> Step by step
1. Working with multiple time signatures in FL Studio 20
1 Odd metres and changing time signatures are the hallmark of certain genres, some fashionable, some not. Metrical acrobatics can add interest – or, admittedly, clear the dancefloor! Either way, FL Studio now supports multiple time signatures. Here, our playlist consists of a simple 4/4 pattern.
2 We’ll leave that one as it is for now, and add a new pattern to the Playlist. Once we’ve done that, we can right-click it to call up a menu of options. Choose Set Time Signature. We’re met with an empty piano roll and a tiny floating box into which we can enter a numerator and a denominator.
3 Choose 7 for the numerator, and 8 for the Denominator. The latter determines the beat division (1/4 notes, 1/8th notes and so on), while the former denotes the number of beats in a bar. Our selections will give us a metre of 7/8 – an unusual time signature to say the least!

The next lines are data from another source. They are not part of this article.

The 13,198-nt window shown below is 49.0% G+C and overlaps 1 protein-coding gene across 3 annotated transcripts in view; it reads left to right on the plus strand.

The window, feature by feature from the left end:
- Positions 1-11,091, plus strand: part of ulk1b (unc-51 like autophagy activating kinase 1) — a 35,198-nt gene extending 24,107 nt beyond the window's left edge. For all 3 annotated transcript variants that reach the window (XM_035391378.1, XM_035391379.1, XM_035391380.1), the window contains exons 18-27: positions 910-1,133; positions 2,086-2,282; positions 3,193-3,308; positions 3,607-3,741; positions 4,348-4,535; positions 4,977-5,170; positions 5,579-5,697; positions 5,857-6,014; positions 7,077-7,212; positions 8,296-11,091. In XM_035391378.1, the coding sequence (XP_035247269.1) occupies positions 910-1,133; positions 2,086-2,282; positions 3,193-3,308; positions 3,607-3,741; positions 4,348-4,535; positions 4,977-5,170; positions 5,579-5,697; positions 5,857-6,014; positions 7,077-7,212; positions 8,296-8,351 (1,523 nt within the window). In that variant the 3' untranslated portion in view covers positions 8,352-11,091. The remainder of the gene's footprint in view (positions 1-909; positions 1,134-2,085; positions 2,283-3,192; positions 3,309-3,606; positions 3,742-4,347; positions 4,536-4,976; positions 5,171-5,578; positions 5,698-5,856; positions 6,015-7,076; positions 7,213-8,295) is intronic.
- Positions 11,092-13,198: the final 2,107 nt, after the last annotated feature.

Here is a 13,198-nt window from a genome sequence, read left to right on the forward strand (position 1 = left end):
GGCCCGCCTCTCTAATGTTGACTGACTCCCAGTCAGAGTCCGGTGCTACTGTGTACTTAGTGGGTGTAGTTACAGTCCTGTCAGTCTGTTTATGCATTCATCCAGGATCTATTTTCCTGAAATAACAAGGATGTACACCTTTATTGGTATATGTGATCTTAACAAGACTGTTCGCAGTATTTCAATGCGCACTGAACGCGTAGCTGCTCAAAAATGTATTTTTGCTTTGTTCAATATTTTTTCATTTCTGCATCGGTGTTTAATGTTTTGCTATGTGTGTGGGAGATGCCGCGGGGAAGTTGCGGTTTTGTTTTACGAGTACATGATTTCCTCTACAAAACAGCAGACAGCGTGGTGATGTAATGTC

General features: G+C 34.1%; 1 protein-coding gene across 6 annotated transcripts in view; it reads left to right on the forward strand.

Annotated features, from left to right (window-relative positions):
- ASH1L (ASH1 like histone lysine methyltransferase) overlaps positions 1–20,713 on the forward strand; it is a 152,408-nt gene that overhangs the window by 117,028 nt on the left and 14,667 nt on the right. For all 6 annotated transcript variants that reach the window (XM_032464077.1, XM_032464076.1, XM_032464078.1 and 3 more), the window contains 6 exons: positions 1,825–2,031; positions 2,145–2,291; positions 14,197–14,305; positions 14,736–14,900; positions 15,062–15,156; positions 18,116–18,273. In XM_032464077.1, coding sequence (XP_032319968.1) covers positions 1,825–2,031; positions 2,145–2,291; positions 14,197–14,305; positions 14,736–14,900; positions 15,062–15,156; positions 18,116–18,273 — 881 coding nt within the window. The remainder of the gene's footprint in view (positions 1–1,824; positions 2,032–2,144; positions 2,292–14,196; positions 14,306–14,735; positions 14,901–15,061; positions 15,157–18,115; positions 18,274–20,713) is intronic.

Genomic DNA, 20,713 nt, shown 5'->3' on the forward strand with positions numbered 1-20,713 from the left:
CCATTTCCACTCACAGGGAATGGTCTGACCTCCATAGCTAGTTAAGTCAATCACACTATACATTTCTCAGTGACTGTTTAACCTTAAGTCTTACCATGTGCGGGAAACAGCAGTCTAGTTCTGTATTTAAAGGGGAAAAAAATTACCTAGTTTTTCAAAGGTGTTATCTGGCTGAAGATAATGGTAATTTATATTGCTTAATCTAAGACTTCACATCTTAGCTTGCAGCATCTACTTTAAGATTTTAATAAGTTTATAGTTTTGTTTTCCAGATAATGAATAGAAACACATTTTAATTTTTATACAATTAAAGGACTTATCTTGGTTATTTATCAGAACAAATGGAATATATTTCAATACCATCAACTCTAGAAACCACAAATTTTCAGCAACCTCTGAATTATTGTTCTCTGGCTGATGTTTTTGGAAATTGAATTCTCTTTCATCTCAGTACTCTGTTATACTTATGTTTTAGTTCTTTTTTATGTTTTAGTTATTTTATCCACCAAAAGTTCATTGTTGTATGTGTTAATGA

4 Having entered the time signature, click Accept and the step sequencer grid and piano roll will change to reflect it. Let’s create an interesting beat in the step sequencer. Note that there’s a marker in the upper-left of the piano roll that tells us we’re using a 7/8 time signature.
5 Close the piano roll. Next, drag consecutive instances of our two patterns into the arrangement, with the 4/4 pattern appearing first, followed by the 7/8. The second doesn’t fill out the grid, as our playlist isn’t following the pattern’s metre. Open the clip properties for Pattern 2 and select Use current time signature from » Pattern to playlist.
6 As you can see, there is now a marker at bar 2, beat 1 indicating that our metre changes at that point. We can also enter such markers directly in both the piano roll and the playlist editors. Simply right-click where you’d like the new metre to begin and choose Add time signature. Time signature markers can be dragged to wherever you like.